Last month, at a hastily called press conference at the Alexander-Magnolia community room, elected officials and representatives from the Salvation Army proudly announced that Boston had been selected to receive $80 million in funding from the Salvation Army to construct a new community center on Dudley Street. Getting little mention that day was the fact that almost a decade earlier, another organization had eyed Dudley Street for a new community center.
Back in 1996, the Bird Street Community Center- headquartered in the upper floors of a municipal building on Columbia Road- began organizing around building a new home for itself in the Uphams Corner/Dudley area. The group sought to raise $11 million for the project, and as it moved through fundraising, the city deeded it a parcel of land at the corner of Dudley and Clifton Streets to be the home of the new center. The site was prepared and construction plans were developed, but eventually Bird Street's fundraising efforts stalled and so too did the project.
Fast forward to today. As the Salvation Army begins to make definitive plans for the new state-of-the-art community center, part of which will be laid out on that same Clifton Street corner, some within the Bird Street organizations feel that their contributions to the community are being forgotten. What began as excitement about partnering with the Salvation Army, they say, has turned to concern about their own center's future in the neighborhood.
"When we were approached by the Salvation Army we saw this as an opportunity to definitely finish fundraising [for Bird Street], and if they could build it, we could operate out of the center. That's what we had expected as a partnership," said Kaidi Carrington, president of Bird Street's board of directors.
Carrington said that it soon became apparent to her that the Salvation Army had a different idea about what Bird Street's role would be.
Lt. Col. Fred Van Brunt, commander of the Massachusetts division of the Salvation Army, said this week that the specific nature of the Salvation Army's partnerships with Bird Street and other organizations had not yet been determined. He added that the profound need in that community suggests that there is a place for multiple centers serving young people.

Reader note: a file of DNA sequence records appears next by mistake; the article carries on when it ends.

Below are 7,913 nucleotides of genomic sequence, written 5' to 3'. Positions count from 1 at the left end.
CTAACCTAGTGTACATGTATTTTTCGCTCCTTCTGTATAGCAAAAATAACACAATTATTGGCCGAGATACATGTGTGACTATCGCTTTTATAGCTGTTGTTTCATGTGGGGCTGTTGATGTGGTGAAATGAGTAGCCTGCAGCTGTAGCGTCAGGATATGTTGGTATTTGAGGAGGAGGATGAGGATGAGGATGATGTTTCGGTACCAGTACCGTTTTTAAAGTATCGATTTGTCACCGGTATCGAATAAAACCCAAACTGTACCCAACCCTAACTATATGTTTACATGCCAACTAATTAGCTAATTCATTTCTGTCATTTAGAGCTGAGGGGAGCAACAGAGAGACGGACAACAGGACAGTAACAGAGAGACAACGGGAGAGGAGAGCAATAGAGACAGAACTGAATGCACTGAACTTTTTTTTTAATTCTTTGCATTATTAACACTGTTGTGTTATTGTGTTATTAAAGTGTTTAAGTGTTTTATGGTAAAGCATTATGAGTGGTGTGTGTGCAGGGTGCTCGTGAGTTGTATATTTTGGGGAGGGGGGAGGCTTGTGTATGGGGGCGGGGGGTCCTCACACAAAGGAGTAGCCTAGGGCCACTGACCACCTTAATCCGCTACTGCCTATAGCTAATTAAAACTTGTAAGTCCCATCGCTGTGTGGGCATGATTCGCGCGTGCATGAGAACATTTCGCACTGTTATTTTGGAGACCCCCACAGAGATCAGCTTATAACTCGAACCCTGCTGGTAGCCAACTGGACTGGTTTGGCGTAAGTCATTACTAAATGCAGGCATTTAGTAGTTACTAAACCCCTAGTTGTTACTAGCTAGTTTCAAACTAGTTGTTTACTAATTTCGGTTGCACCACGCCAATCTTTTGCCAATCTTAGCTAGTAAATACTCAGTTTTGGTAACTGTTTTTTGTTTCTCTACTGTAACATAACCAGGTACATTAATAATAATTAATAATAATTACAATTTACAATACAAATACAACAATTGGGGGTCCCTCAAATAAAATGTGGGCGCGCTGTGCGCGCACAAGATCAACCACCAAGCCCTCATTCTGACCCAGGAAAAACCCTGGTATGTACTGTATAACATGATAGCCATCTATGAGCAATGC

"The need, as I've understood it from the people I've talked to, is that the need is so great that no one organization, no matter how large a facility they may have, is going to be able to meet that need," said Van Brunt.
"What they really needed was our land, and the planning that we did for the past five years to come up with the design of the center and the programming of the new center," said Carrington.
The land that the city designated to Bird Street in 2001 to construct their center was re-designated last year to the Salvation Army, and Bird Street officials say they were compelled to sell to the Salvation Army an additional 15,000-sq. ft parcel of land that it owned outright.
The sale of the land created a conundrum for Bird Street. Carrington said that they wanted to sell their parcel for $820,000. That number, she said, represented money Bird Street had raised from donations to purchase the site, hire a project manager, and commission architectural plans. Since Bird Street would not be building that center, she anticipated that funders would want their money back.
"We wanted to make sure that our funders got repaid and that we remained in good standing," said Carrington.
Bird Street ultimately agreed to sell for $575,000, Carrington said.
Van Brunt stated that because final documents had not been signed, he would not comment on the agreement reached with Bird Street. However, as Carrington predicted, some donors are upset, and have begun asking for their money back.
But beyond the burden of repaying donors, Bird Street officials are also concerned that the pool of funds available to their organization might dry up as attention shifts to raising the $20 million that must be raised in order to receive the full $80 million gift from the Salvation Army.
"An announcement like this together with an announcement that the Salvation Army needs to raise another $20 million for construction - which is more than we were going to use to build our whole center - causes concern about where our funding is going to come from for the next three years," said Bird Street's Executive Director Andrea Kaiser.
In the meantime, Bird Street's programming is taking on new members and interest in their center is on the rise, she says.
"We've got more kids than we've ever had before," said Kaiser.
There's a clear need for Bird Street, both until the new Salvation Army Center is built and beyond, she said, and the board is currently planning for how it can continue to meet that need.
"We think it's wonderful that the community is going to get this major center. We just don't want the community that we have served all this time to forget what Bird Street has contributed in the past and what it can continue to contribute," said Kaiser.